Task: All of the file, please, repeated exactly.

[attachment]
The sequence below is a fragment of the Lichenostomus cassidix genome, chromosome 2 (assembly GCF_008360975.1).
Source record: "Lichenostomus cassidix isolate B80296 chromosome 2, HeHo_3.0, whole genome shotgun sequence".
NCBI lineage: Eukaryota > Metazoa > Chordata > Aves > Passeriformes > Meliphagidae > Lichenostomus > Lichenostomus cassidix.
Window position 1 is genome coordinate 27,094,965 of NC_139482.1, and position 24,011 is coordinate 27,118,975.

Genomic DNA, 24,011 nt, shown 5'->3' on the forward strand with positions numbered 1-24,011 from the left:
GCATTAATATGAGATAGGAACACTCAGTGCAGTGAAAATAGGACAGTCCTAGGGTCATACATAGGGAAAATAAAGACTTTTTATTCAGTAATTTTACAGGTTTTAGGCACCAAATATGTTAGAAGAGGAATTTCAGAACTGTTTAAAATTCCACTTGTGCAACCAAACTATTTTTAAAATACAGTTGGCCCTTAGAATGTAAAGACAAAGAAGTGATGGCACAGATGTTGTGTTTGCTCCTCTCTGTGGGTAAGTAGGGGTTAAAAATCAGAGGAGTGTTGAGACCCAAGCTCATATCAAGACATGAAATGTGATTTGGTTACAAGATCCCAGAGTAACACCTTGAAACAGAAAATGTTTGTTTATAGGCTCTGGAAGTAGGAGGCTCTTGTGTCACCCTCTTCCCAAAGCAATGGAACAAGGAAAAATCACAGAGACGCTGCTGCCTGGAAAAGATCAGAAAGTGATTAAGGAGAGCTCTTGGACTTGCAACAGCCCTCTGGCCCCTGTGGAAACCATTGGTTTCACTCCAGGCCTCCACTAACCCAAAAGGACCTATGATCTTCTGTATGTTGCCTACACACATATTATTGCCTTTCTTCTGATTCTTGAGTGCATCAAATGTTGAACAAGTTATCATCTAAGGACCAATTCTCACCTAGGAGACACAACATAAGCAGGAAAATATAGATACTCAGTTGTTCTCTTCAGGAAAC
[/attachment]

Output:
The sequence below is a fragment of the Lichenostomus cassidix genome, chromosome 2 (assembly GCF_008360975.1).
Source record: "Lichenostomus cassidix isolate B80296 chromosome 2, HeHo_3.0, whole genome shotgun sequence".
NCBI lineage: Eukaryota > Metazoa > Chordata > Aves > Passeriformes > Meliphagidae > Lichenostomus > Lichenostomus cassidix.
Window position 1 is genome coordinate 27,094,965 of NC_139482.1, and position 24,011 is coordinate 27,118,975.

Genomic DNA, 24,011 nt, shown 5'->3' on the forward strand with positions numbered 1-24,011 from the left:
GCATTAATATGAGATAGGAACACTCAGTGCAGTGAAAATAGGACAGTCCTAGGGTCATACATAGGGAAAATAAAGACTTTTTATTCAGTAATTTTACAGGTTTTAGGCACCAAATATGTTAGAAGAGGAATTTCAGAACTGTTTAAAATTCCACTTGTGCAACCAAACTATTTTTAAAATACAGTTGGCCCTTAGAATGTAAAGACAAAGAAGTGATGGCACAGATGTTGTGTTTGCTCCTCTCTGTGGGTAAGTAGGGGTTAAAAATCAGAGGAGTGTTGAGACCCAAGCTCATATCAAGACATGAAATGTGATTTGGTTACAAGATCCCAGAGTAACACCTTGAAACAGAAAATGTTTGTTTATAGGCTCTGGAAGTAGGAGGCTCTTGTGTCACCCTCTTCCCAAAGCAATGGAACAAGGAAAAATCACAGAGACGCTGCTGCCTGGAAAAGATCAGAAAGTGATTAAGGAGAGCTCTTGGACTTGCAACAGCCCTCTGGCCCCTGTGGAAACCATTGGTTTCACTCCAGGCCTCCACTAACCCAAAAGGACCTATGATCTTCTGTATGTTGCCTACACACATATTATTGCCTTTCTTCTGATTCTTGAGTGCATCAAATGTTGAACAAGTTATCATCTAAGGACCAATTCTCACCTAGGAGACACAACATAAGCAGGAAAATATAGATACTCAGTTGTTCTCTTCAGGAAAC